Here Are Six Easy Ways to Measure Them
One of the most perplexing questions we keep being asked is to define a serving size.
Well, they actually vary, depending on what is being served, and serving size perception has a lot has to do with the size of the dinner ware it's being served on.
Don't serve individual meals on a turkey platter, as an example.
Of course you wouldn't, I only say that to illustrate a point.
The smaller the size of the dinner ware, the better, because once you've cleared your plate of food, your eyes, then your mind and finally your tummy, will feel fuller.
As you'll see in the chart below a fruit or vegetable serving size is different from meat serving sizes.
A peanut butter serving is different from a rice or pasta serving.
And if we want to cut calories by keeping close tabs on how much we're eating (no matter where we are) we need to have a good understanding of our serving sizes.
Eating the right size serving pays off, say Pennsylvania State University scientists, who found out how easily big servings lead to calorie overload.
On 2 consecutive days in each of 3 weeks, 32 subjects chose as many food serving sizes as they wanted.
But the serving sizes changed.
Regular sized servings during week one became 50% larger the second week and doubled during week three.
Compared with the first week, total daily calories jumped by 335 per day for women and 504 for men during the second week, and by an astonishing 530 for women and 812 for men in the last week.
To make control of your serving sizes super easy, you can print out the following guide and carry it with you until you've committed it to memory.
We hope this helps in your quest for serving size control.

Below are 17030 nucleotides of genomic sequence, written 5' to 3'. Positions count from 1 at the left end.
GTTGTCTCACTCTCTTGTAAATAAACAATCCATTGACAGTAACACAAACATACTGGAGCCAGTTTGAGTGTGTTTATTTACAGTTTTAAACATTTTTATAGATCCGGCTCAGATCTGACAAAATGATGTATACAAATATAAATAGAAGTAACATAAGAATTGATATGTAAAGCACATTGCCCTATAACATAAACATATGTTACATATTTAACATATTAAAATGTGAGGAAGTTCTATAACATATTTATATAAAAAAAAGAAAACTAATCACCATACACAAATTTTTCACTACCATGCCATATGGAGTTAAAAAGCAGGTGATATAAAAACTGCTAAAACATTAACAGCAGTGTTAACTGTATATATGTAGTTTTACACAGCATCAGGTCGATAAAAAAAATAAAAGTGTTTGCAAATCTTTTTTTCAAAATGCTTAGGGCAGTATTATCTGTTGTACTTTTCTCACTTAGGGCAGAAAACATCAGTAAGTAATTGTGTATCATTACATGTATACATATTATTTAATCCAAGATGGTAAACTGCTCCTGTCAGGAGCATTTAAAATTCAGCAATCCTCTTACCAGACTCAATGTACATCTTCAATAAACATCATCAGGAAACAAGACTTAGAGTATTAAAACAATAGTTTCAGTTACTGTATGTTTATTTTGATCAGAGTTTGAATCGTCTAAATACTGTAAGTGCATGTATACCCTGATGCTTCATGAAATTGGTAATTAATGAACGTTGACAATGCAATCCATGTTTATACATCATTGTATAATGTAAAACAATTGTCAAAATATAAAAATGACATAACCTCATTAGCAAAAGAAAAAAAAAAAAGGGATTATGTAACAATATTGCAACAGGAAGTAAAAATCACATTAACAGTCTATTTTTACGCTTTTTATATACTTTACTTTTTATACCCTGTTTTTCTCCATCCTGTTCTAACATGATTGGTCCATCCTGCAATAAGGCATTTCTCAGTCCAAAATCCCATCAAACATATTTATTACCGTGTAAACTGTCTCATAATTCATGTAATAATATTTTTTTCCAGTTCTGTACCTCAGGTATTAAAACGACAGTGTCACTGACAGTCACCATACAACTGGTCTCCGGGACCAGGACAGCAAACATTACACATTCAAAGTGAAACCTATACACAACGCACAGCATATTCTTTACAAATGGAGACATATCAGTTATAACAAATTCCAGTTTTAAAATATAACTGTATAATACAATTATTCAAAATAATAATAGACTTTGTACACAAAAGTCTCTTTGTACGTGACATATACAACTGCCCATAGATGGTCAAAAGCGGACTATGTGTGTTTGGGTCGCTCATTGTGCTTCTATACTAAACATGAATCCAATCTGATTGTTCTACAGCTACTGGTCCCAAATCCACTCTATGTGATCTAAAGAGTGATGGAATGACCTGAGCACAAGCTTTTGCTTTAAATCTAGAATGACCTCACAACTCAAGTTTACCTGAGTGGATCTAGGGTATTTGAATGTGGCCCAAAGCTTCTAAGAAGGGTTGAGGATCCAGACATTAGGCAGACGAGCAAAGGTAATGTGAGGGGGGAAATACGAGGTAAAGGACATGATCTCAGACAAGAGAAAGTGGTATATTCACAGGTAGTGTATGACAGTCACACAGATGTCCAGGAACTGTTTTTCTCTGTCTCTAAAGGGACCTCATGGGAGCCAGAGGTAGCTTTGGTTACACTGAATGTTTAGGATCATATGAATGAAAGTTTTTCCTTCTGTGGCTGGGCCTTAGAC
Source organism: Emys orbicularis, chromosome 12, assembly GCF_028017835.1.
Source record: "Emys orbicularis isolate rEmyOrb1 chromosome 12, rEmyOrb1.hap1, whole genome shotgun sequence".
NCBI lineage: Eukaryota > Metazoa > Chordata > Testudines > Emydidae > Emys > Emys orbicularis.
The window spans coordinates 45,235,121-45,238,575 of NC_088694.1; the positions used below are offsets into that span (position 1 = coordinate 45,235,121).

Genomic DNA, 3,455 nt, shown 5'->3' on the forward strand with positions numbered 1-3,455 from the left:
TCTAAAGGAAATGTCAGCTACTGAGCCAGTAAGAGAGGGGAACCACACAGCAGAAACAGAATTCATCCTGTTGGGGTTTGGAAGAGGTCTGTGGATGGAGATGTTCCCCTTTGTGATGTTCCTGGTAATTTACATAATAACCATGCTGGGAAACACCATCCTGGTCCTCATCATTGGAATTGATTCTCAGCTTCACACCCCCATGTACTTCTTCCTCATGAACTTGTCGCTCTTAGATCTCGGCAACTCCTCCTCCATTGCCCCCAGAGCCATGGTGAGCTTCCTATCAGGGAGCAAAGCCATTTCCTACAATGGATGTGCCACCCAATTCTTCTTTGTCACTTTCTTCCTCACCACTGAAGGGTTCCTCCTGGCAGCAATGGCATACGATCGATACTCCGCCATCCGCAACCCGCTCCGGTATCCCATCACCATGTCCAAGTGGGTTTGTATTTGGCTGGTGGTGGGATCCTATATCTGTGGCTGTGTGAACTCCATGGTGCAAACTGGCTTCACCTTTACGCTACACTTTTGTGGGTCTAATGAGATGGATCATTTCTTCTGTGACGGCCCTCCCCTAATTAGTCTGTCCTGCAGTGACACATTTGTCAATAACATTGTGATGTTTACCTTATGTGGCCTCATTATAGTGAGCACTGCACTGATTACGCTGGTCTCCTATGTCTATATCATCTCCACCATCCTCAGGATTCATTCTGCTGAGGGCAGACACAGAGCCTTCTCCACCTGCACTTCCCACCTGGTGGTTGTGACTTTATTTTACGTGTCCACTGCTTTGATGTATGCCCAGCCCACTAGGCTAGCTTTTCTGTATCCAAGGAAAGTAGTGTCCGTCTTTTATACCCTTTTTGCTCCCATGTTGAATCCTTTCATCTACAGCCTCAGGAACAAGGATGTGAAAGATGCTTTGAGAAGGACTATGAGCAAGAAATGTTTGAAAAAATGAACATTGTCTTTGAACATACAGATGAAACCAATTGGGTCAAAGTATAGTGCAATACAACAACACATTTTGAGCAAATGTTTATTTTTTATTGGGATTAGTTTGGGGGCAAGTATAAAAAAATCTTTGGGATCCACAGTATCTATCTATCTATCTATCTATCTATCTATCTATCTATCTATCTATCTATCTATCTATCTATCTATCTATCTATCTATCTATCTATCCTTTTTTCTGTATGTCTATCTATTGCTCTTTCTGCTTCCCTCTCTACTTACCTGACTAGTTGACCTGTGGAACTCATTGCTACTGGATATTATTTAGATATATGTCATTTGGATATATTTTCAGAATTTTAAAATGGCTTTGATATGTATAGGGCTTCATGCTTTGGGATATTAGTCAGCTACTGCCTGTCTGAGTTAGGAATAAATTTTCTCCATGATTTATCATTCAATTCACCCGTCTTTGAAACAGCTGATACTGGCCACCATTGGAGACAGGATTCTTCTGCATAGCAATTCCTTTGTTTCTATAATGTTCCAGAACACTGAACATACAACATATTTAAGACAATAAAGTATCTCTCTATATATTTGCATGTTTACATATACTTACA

Now comes the fun part;
How to fool yourself into eating a lot less by simply downsizing your table setting.
Kids are told to clean their plates at every meal, so it's no wonder they grow into adults who feel compelled to finish whatever sized portions are in front of them.
Breaking that habit can be next to impossible, but you don't necessarily have to in order to lose a few pounds.
Switching up your plates, silverware and even centerpieces (seriously) can let you polish off every last morsel without having to let out your entire wardrobe.
Keep them saucer size (about 6 inches in diameter).
Yes, it might feel a little like Alice in Wonderland at first but a study done at Cornell University, found people who ate a hamburger off a saucer believed they were eating 18% more calories than they really were.
People who ate off a 12 inch diameter dish had no such illusion.
Research shows that the bigger the bowl, the more you'll stuff in it.
So, stick with small ones, or use a teacup or a mug for foods you tend to gulp down, like cereal and ice-cream.
Save the giant bowls for salads and broth based soups so you'll fill up on fewer calories.
According to a study, adults pour about 19% more liquid into short, wide glasses than they do into tall tumblers.
This may be because our brains tend to focus more on an objects height than it's width, so short glasses don't appear quite as full.
Stick with teaspoons, even to load up your plate.
Another Cornell study found that people who used 3 ounce serving spoons dished out nearly 15% more food portions than those who dished using smaller 2 oz. spoons.
People ate as much as 56% more when they served themselves from a one gallon bowl than they did from a half-gallon one.
You can also hedge your bets by choosing ceramic over glass.
One study found that women ate 71% more out of transparent containers than they did out of dishes they couldn't see through.
Skip them or blow them out right after the salad portions.
When the lighting is dim, people linger over their food more, which can lead to over eating.
Swap the flowers for a bowl of green apples, bananas, or after dinner mints.
Studies have found that obese and over weight people who whiffed one of those scents before each meal lost an average of 60 pounds over 6 months.
Paint them blue.
Blue is thought to be a natural appetite suppressant.
In one study, gala attendees who dined in a blue room ate 33% less than those who ate in a yellow or red room.
Blue lights actually make food appear less appealing, while warmer colors, especially yellow, have the opposite effect.
Fast food restaurants have known and used this fact for decades, which is why almost all of them have yellowish interiors, they want you to order and eat more portions.Tweet
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